It is an undeniable truth that prevention is always better than cure. Vaccinations have near eradiated polio and small pox, hygiene caused the dramatic disappearance of typhoid and cholera and just being generally healthier has resulted in a steady decline in TB. And at some point in the future HIV will ultimately be prevented through safer sex rather than medication and hopefully someone will find a way to prevent the spread of Ebola.
But right now we live in a world where many people are obese and the time for prevention for these people has passed. So we need a cure. The recent announcement that up to 2m people will receive weight loss surgery on the NHS indicates that obesity surgery could well be it. NHS watchdog NICE wants more people with type 2 diabetes to get access gastric band or bypass operations.
But are we ready for this last resort? Is surgery really the right way forward? And is it a good use of public money?
A last resort
In an ideal world people would eat less, do more and stay a healthy weight. Grab bags, takeaways, fizzy drinks and fast food would never have been invented and well lit cycle paths and wide pavements would make getting in the car a treat reserved for special occasions. But those days are gone and today’s world makes it so hard to eat less and so easy to do nothing that even with the greatest will in the world many people struggle with their weight.
Until we all have an epiphany and realise something has to change or governments grab the food industry and town planners by the horns and scream “enough’s enough”, prevention in traditional sense cannot help. We are at the last resort and cure has to be the way forward. But does it have to be surgery?
Is surgery the only option?
I teach and write about how obesity is a product of eating and exercise – in other words behaviour. I also teach about the many strategies that psychologists use to change behaviour ranging from complex interventions of CBT or relapse prevention to simple tricks of the trade such as planning, imagery and waiting for that “teachable moment” when someone is just more open to change.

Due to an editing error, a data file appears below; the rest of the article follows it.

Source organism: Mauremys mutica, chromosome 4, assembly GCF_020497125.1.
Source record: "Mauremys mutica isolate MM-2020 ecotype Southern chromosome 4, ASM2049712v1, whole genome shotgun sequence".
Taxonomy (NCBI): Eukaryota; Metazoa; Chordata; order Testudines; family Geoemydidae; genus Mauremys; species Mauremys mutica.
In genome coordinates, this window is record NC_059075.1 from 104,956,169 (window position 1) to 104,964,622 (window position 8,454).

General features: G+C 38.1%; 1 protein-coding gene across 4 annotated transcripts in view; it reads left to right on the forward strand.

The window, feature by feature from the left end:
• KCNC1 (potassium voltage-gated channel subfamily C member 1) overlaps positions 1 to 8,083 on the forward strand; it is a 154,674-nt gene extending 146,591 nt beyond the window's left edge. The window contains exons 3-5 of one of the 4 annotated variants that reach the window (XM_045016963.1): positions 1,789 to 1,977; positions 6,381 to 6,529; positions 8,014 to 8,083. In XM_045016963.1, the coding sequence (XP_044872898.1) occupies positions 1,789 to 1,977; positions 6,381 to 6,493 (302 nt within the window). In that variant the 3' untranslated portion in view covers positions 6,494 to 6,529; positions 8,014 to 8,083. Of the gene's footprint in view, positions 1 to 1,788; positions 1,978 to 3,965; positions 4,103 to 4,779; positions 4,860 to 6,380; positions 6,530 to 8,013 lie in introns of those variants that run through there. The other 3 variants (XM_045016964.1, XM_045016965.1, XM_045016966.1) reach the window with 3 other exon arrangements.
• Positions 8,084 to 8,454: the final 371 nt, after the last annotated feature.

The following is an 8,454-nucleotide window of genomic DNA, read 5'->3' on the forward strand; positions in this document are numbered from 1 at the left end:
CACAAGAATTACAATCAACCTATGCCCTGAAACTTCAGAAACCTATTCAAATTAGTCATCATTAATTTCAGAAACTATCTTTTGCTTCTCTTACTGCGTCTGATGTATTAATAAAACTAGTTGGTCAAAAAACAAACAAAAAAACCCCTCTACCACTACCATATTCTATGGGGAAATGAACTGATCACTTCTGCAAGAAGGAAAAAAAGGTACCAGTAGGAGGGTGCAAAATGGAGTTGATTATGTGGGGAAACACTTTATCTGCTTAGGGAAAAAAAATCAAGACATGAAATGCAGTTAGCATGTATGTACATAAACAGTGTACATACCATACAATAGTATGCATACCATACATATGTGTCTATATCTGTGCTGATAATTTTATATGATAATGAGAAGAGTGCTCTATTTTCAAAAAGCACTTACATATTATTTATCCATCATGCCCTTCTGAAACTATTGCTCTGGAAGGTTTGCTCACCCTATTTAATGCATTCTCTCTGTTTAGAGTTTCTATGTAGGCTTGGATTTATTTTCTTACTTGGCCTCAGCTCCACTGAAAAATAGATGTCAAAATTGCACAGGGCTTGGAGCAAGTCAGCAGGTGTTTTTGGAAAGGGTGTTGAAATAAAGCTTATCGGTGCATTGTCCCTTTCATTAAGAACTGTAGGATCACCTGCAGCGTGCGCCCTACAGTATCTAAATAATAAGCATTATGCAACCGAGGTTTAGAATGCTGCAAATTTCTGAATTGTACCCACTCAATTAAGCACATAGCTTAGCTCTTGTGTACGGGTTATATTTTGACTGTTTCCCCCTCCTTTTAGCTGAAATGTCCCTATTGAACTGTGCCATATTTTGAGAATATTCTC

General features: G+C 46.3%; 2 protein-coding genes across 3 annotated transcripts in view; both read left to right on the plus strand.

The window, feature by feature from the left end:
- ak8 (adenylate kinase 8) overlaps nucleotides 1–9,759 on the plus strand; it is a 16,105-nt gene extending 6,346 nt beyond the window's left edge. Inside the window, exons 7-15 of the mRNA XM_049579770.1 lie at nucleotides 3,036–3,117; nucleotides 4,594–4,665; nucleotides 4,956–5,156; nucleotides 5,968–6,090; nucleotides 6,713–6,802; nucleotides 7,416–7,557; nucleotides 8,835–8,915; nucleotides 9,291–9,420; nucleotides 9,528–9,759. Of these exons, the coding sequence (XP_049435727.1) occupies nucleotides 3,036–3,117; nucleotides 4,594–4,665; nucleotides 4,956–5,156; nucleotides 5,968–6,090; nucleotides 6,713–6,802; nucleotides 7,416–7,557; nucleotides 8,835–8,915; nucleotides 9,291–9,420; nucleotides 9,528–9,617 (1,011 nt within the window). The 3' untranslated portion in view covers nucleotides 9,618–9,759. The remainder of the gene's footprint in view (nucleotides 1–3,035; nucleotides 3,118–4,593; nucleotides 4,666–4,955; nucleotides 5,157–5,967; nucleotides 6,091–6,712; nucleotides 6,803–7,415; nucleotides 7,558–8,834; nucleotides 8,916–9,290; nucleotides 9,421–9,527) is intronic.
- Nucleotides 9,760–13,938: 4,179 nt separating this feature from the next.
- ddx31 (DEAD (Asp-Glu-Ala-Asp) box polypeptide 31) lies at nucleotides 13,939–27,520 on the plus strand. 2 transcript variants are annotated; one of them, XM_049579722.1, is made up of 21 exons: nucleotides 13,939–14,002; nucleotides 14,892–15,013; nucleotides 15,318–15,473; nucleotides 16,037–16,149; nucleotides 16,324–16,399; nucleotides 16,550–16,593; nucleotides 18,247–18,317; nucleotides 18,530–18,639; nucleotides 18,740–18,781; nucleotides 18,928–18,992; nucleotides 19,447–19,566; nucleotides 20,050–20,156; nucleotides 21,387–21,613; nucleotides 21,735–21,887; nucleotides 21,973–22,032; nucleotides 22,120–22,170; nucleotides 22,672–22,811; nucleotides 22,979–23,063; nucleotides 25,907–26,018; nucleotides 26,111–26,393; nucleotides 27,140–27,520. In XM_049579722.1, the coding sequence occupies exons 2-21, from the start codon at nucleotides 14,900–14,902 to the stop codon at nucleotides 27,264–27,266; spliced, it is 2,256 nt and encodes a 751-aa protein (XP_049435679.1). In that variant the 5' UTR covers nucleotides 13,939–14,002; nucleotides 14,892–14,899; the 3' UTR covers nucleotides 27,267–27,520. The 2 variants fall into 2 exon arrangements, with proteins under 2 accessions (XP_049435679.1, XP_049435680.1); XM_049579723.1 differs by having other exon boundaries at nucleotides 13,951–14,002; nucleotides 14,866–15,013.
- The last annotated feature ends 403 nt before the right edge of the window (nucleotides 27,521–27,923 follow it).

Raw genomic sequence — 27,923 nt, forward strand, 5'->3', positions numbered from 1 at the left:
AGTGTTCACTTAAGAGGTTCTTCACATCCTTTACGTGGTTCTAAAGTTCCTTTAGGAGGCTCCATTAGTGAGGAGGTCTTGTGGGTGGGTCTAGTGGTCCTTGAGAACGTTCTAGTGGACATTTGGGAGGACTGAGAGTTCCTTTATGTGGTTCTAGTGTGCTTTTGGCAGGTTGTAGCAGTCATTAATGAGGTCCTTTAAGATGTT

And in my ideal world not only would people stay thin, these many strategies would work on those few that didn’t. But in the main this is just that – an ideal. And although we know that some people can lose weight using our tricks of the trade, the vast majority put it back on again and some end up fatter than they were in first place.
With this failure comes depression, low self esteem, self blame and a tendency to seek solace in food, the very cause of the problem. So much as I hope that one day psychology will come into its own with obesity as it has done in many other areas of health, I concede that now, in this non-ideal world, surgery is the best way to treat obesity.
A good use of public money?
When the government suggested paying people to lose weight the overwhelming response was “It’s not fair!” Obesity is seen as a self inflicted problem so surely it is up to the people themselves to make things better? “They don’t deserve public money,” was the message from that. And that was just about small financial incentives.
But now they are going have a free operation on the NHS costing up to £6,000. Surely this is just wrong? And if prevention is always better than cure and cures cost so much, maybe we should give up on those currently obese and just focus on prevention for the future?
But given the cost to the NHS of treating the health issues related to obesity is reckoned to cost the UK economy about £47bn a year – second only to issues related to smoking – it gives the surgery option a bit more context. According to some number crunching by Channel 4 News presenter Cathy Newman:
The government spends £638m a year on obesity prevention, but the taxpayer coughs up £6bn annually on medical conditions related to obesity, and a further £10bn on diabetes.
“Wow,” she says. And she isn’t wrong.
Obesity surgery is not only a cure but it is also a very successful form of prevention. People with obesity are far more prone to diabetes with all its associated vision, circulatory and nervous system problems. They are also more likely to need hip and knee replacements, develop certain cancers and have heart disease. All of which costs money – and that money comes from the NHS. And then on top of this, obese parents are more like to have obese children and pass on ill effects to children, even when they are still in the womb storing up the same problems for future generations. So curing their weight with surgery, actually prevents a catalogue of problems in the future.
Prevention is always better than cure. And obesity surgery is a last resort for a problem that so far has no other solution. But it is also prevention if you think about it, and when the problems it prevents carry way on into the future, it begins to look like that £6,000 is well spent.
Jane Ogden does not work for, consult to, own shares in or receive funding from any company or organisation that would benefit from this article, and has no relevant affiliations.